In our last article, ‘The Story Behind the Acquisition of MySQL‘ we discussed the need to fork MySQL, the rise of MariaDB, its features, a comparative study of MariaDB and MySQL, the migration of some of the world’s renowned corporations, and companies (such as Google and Wikipedia) from MySQL to MariaDB, and many other technical and non-technical aspects of it.
This tutorial will guide you through the process of installing MariaDB on a Debian 12 server and ensuring that it is running with a secure initial configuration.
Step 1: Update Debian System
To ensure you have the latest package information, update the system’s package list by running the following apt commands.
sudo apt update sudo apt upgrade
Step 2: Add MariaDB Repository
Debian 12 includes a default MariaDB version in its repositories, but for MariaDB 11, you need to add the official MariaDB repository that contains software packages related to MariaDB Server, including the server itself, clients, and utilities.
Create the file /etc/apt/sources.list.d/mariadb.sources and add the repository information as shown.
sudo nano /etc/apt/sources.list.d/mariadb.sources
Add the following lines to the file.
# MariaDB 11.1 repository list - created 2023-11-20 07:47 UTC # https://mariadb.org/download/ X-Repolib-Name: MariaDB Types: deb # deb.mariadb.org is a dynamic mirror if your preferred mirror goes offline. See https://mariadb.org/mirrorbits/ for details. # URIs: https://deb.mariadb.org/11.1/debian URIs: https://mirrors.aliyun.com/mariadb/repo/11.1/debian Suites: bookworm Components: main Signed-By: /etc/apt/keyrings/mariadb-keyring.pgp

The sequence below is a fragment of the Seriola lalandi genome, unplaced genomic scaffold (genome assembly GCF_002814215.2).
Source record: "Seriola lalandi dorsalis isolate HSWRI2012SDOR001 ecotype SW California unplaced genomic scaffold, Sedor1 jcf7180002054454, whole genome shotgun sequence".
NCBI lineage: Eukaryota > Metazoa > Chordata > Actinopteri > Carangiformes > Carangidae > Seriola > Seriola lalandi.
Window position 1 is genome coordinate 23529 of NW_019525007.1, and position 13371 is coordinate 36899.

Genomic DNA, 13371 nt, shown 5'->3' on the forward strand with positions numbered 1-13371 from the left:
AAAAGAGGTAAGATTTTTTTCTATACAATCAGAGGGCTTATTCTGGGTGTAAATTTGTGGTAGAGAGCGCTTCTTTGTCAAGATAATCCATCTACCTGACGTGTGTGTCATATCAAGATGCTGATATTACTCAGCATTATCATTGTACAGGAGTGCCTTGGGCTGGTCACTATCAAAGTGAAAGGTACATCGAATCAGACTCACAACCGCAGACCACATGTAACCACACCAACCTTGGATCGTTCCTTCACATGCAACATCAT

Next, to confirm the authenticity of the packages, import the MariaDB GPG key with the following commands.
sudo apt install apt-transport-https curl sudo mkdir -p /etc/apt/keyrings sudo curl -o /etc/apt/keyrings/mariadb-keyring.pgp 'https://mariadb.org/mariadb_release_signing_key.pgp'
Step 3: Install MariaDB 11 on Debian
After enabling the MariaDB repository, you can install MariaDB 11 using the following commands.
sudo apt update sudo apt install mariadb-server
Step 4: Secure MariaDB Installation
Once MariaDB installation is completed, you need to secure its installation by running the security script as shown.
You’ll be asked to set a password for the root user, remove the anonymous user, disable remote root login, remove the test database, and reload the privileges.
Step 5: Verify MariaDB Installation
To check the version of MariaDB, you need to run the following mysql command, which will display information about the MariaDB version currently installed on your Debian system.
mysql from 11.1.3-MariaDB, client 15.2 for debian-linux-gnu (x86_64) using EditLine wrapper
You should also verify that MariaDB is running properly by running the following systemctl command.
sudo systemctl status mariadb
Step 6: Connect to MariaDB Shell
Access the MariaDB command-line interface to confirm that you can connect successfully.
sudo mariadb -u root -p
Enter the root password when prompted. If you can log in without any issues, MariaDB is installed and configured correctly.
Step 7: Create a MySQL User
To create a user in MySQL, you can use the following SQL command with your desired username and password as shown.
CREATE USER 'username'@'localhost' IDENTIFIED BY 'password'; FLUSH PRIVILEGES; EXIT;
You’ve successfully installed MariaDB 11 on your Debian 12 system. Remember to refer to the MariaDB documentation for additional configuration options and best practices.